375 Watt Solar Power System

Our 375 watt solar power system consisted of three solar panels, three AGM batteries, a 30 amp charge controller and a 2000 watt inverter. This particular system was upgraded 3 times in our first year here, as we added to it piece by piece. It's configuration eliminated many inefficiencies present in earlier setups. We're always learning...

For over a year this system powered all of our home electricity needs including computers, microwave, forced air furnace (propane heated), small kitchen appliances, charging portable batteries, small power tools, water pressure pumps, etc.. Even with our modest solar system, we never ran out of power. However, after three days of cloudy weather we have found that being conservative with our power usage is the best course of action. Most days and nights we have had comfortable use of power as needed. Since there are so many more sunny hours in the summer and we don't need to run the heat (that's a fair amount of power) the summer has always been much easier when it comes to power.

In this system the three solar panels (12 volts, 125 watts each) are wired in parallel so that the voltage remains 12 volts and their power output is combined to a total of 375 watts. This array of panels is then connected via 20 feet of 10 guage, sun resistant romex to the charge controller. There's a fused disconnect between the Panels and the Charge Controller (positive lead only) so that the panels can be switched off in the case that the Charge Controller needs maintenance or repair.

The charge controller is the "brains" of the solar power system. It monitors the batteries and the incoming power from the solar panels and intelligently directs and controls the flow of electricity into the batteries. As batteries come closer to being full, they must be charged more slowly or they will overheat and/or boil over (which damages your batteries).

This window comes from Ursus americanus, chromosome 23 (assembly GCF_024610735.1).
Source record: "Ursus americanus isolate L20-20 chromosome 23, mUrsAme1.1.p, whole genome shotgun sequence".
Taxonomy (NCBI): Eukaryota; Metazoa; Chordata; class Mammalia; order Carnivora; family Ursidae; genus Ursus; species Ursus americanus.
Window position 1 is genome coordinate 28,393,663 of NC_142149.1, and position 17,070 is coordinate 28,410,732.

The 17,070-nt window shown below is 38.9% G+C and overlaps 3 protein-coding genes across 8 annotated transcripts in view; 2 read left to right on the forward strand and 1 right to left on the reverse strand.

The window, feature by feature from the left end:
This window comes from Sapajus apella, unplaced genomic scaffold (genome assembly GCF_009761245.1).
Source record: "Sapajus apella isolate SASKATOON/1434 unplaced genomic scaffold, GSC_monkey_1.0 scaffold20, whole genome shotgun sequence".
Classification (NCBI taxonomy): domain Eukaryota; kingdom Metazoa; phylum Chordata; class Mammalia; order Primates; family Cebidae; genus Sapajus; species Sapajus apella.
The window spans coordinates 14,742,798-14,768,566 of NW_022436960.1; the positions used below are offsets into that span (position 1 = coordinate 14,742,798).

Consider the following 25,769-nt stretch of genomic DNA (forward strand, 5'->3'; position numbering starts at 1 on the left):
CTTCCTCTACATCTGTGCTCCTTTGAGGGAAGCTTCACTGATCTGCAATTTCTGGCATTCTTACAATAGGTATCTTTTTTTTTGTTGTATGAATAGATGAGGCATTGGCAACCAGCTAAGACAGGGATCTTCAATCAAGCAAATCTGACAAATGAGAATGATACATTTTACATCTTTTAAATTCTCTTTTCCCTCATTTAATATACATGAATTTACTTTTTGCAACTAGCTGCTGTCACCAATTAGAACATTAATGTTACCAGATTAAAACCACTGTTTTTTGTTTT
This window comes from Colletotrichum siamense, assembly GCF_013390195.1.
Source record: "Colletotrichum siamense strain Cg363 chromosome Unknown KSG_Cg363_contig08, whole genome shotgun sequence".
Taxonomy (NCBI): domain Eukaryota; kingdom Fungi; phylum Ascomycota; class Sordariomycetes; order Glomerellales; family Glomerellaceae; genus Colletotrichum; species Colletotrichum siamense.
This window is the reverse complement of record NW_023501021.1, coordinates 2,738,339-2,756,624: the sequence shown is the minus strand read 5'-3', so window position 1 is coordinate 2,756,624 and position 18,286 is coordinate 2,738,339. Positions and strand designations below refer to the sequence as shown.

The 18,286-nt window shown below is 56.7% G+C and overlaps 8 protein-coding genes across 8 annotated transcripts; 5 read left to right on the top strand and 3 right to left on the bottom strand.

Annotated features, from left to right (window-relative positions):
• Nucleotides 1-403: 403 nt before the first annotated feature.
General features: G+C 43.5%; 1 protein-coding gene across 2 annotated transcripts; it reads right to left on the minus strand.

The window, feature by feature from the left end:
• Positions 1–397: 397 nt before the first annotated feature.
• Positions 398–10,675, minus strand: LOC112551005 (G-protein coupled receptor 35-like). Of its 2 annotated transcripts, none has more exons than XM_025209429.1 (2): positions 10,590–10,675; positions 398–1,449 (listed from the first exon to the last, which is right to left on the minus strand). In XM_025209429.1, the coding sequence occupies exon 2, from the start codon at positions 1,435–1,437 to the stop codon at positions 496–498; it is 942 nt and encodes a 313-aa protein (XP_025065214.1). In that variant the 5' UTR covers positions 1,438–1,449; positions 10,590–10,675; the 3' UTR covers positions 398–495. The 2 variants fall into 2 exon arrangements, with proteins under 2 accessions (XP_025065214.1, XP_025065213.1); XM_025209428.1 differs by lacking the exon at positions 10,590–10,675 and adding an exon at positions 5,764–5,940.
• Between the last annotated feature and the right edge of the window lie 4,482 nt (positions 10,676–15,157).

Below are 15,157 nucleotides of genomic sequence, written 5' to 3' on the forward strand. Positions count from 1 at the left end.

Batteries store power for use when the sun isn't out. We're using 3 210 Amp Hour AGM batteries that give us a total of 630 Amp Hours of power storage. With most deep cycle batteries it's a good practice to only drain your batteries to "half" the power level. That's just over 300 Amp Hours of available power. At our normal usage of power that should last us 3 to 5 days should there be no incoming power from the panels. The batteries are connected to one another and the charge controller via 2 guage wire.

The inverter is tied directly to the batteries at the end of the 2 guage battery wire. The inverter converts the 12 volt DC electricity into 110 volt AC (standard household voltage) so that we can run basic home appliances. At present we are using a 2000 watt modified sine wave inverter -- that's about a max of 18 amps of 110 volt AC electricity.

All DC Loads are tied into the DC fuse panel. Our pressure pumps, furnace fan, lights, electronic controls on the propane refrigerator all run off of 12 volt DC electricity. The fuse panel sub-divides and individually fuses the various circuits much like the circuit breaker box in the average home. Our DC fuse panel uses the same type of fuses commonly found in automobiles today.

Going Solar?

To read more about our perspective on off-grid living and the need for sustainability click here.

To see the diagram of our current solar power system click here.